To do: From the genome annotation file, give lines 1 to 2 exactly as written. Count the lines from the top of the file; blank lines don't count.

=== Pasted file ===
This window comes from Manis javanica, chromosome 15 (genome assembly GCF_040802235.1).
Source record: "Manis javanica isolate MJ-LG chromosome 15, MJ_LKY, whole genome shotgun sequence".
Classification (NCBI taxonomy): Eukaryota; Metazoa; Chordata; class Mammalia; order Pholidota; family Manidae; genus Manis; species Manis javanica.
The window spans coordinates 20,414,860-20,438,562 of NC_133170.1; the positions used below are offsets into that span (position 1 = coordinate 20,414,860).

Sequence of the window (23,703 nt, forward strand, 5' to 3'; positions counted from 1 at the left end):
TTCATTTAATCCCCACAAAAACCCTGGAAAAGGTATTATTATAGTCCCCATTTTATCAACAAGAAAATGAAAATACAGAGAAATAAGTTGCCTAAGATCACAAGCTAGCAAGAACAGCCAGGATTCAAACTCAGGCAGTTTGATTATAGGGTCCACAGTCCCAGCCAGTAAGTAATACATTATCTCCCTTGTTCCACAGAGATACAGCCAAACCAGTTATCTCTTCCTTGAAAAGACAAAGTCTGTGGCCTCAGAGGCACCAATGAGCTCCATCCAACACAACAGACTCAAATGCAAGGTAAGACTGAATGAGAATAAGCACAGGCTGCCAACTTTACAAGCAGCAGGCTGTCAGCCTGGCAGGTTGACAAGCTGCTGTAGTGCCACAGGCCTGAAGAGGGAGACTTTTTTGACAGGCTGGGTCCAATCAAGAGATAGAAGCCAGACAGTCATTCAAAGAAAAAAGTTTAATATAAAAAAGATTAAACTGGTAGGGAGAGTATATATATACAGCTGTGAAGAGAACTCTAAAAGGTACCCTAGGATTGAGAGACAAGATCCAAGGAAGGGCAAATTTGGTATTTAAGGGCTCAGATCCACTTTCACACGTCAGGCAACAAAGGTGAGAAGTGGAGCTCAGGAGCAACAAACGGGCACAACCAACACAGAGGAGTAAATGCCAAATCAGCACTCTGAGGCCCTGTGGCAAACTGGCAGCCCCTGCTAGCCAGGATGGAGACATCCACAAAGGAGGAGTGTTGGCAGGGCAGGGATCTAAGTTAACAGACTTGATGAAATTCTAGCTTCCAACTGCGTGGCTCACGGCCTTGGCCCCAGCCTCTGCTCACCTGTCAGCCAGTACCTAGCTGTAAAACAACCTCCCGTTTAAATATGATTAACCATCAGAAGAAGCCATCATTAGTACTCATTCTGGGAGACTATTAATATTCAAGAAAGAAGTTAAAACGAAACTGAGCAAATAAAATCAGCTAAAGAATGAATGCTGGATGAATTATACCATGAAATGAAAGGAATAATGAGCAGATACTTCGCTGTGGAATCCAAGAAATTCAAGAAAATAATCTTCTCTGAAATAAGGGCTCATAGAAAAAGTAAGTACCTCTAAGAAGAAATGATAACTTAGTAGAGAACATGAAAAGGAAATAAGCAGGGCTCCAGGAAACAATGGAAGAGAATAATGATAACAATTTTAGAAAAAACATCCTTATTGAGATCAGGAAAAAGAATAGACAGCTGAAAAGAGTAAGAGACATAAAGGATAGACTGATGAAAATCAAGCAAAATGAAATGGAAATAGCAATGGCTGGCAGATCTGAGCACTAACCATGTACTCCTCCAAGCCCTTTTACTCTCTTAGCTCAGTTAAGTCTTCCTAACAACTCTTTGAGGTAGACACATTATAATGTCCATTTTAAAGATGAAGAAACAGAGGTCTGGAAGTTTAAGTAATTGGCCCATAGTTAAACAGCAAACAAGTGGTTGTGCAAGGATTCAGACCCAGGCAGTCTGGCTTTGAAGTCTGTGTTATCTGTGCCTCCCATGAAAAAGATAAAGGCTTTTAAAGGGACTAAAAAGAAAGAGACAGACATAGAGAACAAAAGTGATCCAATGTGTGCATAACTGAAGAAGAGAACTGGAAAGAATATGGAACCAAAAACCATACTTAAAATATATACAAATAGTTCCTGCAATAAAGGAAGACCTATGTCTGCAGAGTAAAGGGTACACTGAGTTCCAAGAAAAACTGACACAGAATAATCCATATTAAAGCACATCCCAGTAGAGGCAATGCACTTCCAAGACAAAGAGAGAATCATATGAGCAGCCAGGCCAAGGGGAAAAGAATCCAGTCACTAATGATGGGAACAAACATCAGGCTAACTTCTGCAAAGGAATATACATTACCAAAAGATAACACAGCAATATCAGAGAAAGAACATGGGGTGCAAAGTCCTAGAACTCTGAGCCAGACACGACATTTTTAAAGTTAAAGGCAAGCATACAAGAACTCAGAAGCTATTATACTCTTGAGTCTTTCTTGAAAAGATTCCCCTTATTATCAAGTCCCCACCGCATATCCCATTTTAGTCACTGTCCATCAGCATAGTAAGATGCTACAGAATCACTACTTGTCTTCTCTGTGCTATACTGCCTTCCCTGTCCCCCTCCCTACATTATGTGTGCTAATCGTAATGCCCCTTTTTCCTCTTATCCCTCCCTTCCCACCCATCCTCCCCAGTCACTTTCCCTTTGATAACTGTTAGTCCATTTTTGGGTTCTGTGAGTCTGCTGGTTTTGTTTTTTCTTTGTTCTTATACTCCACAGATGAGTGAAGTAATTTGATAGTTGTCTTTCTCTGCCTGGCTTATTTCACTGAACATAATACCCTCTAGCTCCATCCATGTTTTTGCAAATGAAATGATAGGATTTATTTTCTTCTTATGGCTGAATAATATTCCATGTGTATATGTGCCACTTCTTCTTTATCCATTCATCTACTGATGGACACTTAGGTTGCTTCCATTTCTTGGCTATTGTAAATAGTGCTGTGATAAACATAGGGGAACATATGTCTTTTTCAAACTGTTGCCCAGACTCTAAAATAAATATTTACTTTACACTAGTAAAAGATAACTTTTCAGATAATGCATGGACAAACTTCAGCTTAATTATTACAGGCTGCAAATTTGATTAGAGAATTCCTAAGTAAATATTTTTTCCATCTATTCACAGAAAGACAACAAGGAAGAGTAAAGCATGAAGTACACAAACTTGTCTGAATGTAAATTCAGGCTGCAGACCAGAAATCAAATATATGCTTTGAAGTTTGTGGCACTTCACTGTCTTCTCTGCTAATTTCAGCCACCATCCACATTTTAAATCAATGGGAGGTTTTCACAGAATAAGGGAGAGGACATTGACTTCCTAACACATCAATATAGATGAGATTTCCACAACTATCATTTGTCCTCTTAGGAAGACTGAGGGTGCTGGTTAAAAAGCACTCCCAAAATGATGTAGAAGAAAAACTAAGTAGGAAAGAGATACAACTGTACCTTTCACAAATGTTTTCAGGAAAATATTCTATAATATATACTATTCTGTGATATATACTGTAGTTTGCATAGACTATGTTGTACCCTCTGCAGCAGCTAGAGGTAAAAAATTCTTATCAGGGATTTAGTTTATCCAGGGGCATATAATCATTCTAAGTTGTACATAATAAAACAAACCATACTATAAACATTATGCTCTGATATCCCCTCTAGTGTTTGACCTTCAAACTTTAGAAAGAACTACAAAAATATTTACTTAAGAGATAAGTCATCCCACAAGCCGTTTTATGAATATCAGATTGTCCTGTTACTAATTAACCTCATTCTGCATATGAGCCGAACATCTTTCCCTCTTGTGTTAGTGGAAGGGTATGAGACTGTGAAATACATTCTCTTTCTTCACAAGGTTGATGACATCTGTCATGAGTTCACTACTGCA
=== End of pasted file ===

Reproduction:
This window comes from Manis javanica, chromosome 15 (genome assembly GCF_040802235.1).
Source record: "Manis javanica isolate MJ-LG chromosome 15, MJ_LKY, whole genome shotgun sequence".